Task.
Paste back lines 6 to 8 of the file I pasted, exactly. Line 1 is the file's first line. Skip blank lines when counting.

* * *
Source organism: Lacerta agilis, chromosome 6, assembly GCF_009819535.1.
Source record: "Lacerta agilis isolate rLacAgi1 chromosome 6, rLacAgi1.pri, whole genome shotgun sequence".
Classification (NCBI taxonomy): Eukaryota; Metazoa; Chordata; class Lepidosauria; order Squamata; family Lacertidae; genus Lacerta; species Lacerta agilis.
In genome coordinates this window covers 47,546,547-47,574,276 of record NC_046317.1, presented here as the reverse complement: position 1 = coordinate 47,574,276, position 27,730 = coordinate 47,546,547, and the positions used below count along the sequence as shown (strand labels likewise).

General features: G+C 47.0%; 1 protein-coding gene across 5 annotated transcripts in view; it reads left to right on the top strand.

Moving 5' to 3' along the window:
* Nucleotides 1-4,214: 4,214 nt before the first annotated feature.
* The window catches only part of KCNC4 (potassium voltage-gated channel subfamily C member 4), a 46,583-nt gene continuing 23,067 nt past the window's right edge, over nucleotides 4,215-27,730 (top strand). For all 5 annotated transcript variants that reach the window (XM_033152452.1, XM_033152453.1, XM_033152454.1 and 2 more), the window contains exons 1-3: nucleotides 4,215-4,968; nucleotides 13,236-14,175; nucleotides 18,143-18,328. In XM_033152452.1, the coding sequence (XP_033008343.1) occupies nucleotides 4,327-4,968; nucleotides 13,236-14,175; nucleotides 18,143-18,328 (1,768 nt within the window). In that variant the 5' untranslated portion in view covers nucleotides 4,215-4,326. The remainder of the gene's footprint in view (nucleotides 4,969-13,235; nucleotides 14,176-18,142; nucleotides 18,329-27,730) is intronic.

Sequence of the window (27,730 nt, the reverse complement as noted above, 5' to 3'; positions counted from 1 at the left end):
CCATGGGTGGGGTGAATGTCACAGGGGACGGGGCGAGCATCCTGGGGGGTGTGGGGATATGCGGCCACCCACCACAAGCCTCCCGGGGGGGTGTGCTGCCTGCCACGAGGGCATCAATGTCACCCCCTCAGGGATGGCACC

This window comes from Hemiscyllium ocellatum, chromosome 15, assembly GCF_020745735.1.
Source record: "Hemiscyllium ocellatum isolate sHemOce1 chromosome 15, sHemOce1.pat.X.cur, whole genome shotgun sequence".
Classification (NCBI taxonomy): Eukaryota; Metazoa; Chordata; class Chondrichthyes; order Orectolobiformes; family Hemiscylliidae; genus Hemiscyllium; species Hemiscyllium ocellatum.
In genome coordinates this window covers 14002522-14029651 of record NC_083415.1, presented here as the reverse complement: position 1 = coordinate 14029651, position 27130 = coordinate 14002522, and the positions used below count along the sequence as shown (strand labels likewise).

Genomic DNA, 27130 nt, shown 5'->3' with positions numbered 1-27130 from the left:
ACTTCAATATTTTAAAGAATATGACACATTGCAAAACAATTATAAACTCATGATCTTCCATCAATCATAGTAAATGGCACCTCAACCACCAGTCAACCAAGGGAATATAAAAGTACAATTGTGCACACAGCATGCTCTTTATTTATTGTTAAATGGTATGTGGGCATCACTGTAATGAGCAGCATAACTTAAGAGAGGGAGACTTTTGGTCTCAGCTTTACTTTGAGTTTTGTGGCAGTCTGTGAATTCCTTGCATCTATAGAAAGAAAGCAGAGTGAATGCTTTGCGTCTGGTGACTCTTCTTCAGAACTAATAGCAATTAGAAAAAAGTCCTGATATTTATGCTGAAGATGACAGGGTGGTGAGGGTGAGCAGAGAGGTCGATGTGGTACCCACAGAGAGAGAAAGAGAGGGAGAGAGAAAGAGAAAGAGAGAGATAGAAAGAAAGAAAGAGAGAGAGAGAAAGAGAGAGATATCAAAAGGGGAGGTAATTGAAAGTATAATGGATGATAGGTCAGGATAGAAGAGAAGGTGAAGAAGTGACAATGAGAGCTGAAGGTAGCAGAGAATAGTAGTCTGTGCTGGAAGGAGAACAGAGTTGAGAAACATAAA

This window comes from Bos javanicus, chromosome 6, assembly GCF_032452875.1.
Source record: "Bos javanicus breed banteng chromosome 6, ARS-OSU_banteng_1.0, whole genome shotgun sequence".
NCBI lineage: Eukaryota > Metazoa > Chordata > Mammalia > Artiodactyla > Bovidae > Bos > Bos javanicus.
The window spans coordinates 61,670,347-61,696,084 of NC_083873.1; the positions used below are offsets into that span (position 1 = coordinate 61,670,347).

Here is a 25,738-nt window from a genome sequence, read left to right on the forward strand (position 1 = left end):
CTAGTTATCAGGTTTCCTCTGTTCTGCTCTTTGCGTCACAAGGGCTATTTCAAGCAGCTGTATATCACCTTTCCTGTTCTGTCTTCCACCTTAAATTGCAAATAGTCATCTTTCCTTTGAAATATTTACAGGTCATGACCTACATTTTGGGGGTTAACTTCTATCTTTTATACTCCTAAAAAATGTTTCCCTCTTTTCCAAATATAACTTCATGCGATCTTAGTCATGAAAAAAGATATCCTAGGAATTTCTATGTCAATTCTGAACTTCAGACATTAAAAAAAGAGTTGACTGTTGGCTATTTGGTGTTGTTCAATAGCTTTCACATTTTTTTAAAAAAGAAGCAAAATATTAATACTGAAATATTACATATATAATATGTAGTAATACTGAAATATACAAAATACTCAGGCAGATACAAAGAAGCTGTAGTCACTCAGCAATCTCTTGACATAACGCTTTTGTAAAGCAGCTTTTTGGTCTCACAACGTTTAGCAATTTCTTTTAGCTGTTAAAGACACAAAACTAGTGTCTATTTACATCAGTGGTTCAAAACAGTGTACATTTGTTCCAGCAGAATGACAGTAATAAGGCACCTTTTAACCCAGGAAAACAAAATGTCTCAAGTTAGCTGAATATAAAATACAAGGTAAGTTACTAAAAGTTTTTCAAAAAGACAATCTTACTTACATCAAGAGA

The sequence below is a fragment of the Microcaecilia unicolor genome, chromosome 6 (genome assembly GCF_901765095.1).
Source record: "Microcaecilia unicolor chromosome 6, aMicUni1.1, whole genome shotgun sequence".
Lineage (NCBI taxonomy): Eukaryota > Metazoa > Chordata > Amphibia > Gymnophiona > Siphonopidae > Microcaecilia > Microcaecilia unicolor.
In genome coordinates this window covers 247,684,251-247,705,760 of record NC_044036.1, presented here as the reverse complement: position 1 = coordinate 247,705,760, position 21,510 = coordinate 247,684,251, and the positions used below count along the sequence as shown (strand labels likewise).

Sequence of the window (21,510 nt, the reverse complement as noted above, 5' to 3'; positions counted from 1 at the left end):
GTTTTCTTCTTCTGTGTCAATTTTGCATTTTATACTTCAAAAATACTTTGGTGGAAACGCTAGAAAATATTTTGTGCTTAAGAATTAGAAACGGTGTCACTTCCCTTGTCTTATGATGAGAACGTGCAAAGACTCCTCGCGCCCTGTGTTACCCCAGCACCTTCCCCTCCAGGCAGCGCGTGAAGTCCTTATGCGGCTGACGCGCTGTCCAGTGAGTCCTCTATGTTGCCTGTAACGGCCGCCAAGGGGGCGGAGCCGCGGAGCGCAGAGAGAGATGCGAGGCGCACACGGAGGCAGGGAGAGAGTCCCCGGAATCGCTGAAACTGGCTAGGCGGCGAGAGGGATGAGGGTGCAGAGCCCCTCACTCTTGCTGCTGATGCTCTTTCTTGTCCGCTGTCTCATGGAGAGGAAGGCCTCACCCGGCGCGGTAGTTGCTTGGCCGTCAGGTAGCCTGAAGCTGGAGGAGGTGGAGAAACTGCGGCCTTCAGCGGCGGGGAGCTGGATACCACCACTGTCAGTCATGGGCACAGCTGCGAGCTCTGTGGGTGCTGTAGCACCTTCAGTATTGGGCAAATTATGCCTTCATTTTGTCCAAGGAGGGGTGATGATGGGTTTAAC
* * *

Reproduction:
Moving 5' to 3' along the window:
* Nucleotides 1-4,214: 4,214 nt before the first annotated feature.
* The window catches only part of KCNC4 (potassium voltage-gated channel subfamily C member 4), a 46,583-nt gene continuing 23,067 nt past the window's right edge, over nucleotides 4,215-27,730 (top strand). For all 5 annotated transcript variants that reach the window (XM_033152452.1, XM_033152453.1, XM_033152454.1 and 2 more), the window contains exons 1-3: nucleotides 4,215-4,968; nucleotides 13,236-14,175; nucleotides 18,143-18,328. In XM_033152452.1, the coding sequence (XP_033008343.1) occupies nucleotides 4,327-4,968; nucleotides 13,236-14,175; nucleotides 18,143-18,328 (1,768 nt within the window). In that variant the 5' untranslated portion in view covers nucleotides 4,215-4,326. The remainder of the gene's footprint in view (nucleotides 4,969-13,235; nucleotides 14,176-18,142; nucleotides 18,329-27,730) is intronic.